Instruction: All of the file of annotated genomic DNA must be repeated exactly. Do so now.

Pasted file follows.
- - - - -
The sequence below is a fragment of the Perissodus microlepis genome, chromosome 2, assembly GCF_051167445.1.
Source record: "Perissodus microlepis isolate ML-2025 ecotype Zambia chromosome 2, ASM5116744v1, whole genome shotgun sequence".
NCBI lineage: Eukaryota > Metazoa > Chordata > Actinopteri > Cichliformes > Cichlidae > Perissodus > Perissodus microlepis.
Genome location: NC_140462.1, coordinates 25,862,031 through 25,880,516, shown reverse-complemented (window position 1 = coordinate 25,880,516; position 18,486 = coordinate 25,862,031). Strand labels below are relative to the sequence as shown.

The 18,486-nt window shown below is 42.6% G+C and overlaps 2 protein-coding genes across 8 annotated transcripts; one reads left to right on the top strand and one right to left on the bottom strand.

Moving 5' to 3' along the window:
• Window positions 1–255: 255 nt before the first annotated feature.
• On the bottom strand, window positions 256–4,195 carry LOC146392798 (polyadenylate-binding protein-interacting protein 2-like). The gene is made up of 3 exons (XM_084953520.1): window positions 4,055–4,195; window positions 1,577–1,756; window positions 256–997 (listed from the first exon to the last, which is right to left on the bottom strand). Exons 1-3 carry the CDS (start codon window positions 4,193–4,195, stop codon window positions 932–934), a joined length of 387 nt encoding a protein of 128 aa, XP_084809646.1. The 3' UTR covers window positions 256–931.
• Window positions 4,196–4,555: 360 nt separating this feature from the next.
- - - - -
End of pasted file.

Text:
The sequence below is a fragment of the Perissodus microlepis genome, chromosome 2, assembly GCF_051167445.1.
Source record: "Perissodus microlepis isolate ML-2025 ecotype Zambia chromosome 2, ASM5116744v1, whole genome shotgun sequence".
NCBI lineage: Eukaryota > Metazoa > Chordata > Actinopteri > Cichliformes > Cichlidae > Perissodus > Perissodus microlepis.
Genome location: NC_140462.1, coordinates 25,862,031 through 25,880,516, shown reverse-complemented (window position 1 = coordinate 25,880,516; position 18,486 = coordinate 25,862,031). Strand labels below are relative to the sequence as shown.

The 18,486-nt window shown below is 42.6% G+C and overlaps 2 protein-coding genes across 8 annotated transcripts; one reads left to right on the top strand and one right to left on the bottom strand.

Moving 5' to 3' along the window:
• Window positions 1–255: 255 nt before the first annotated feature.
• On the bottom strand, window positions 256–4,195 carry LOC146392798 (polyadenylate-binding protein-interacting protein 2-like). The gene is made up of 3 exons (XM_084953520.1): window positions 4,055–4,195; window positions 1,577–1,756; window positions 256–997 (listed from the first exon to the last, which is right to left on the bottom strand). Exons 1-3 carry the CDS (start codon window positions 4,193–4,195, stop codon window positions 932–934), a joined length of 387 nt encoding a protein of 128 aa, XP_084809646.1. The 3' UTR covers window positions 256–931.
• Window positions 4,196–4,555: 360 nt separating this feature from the next.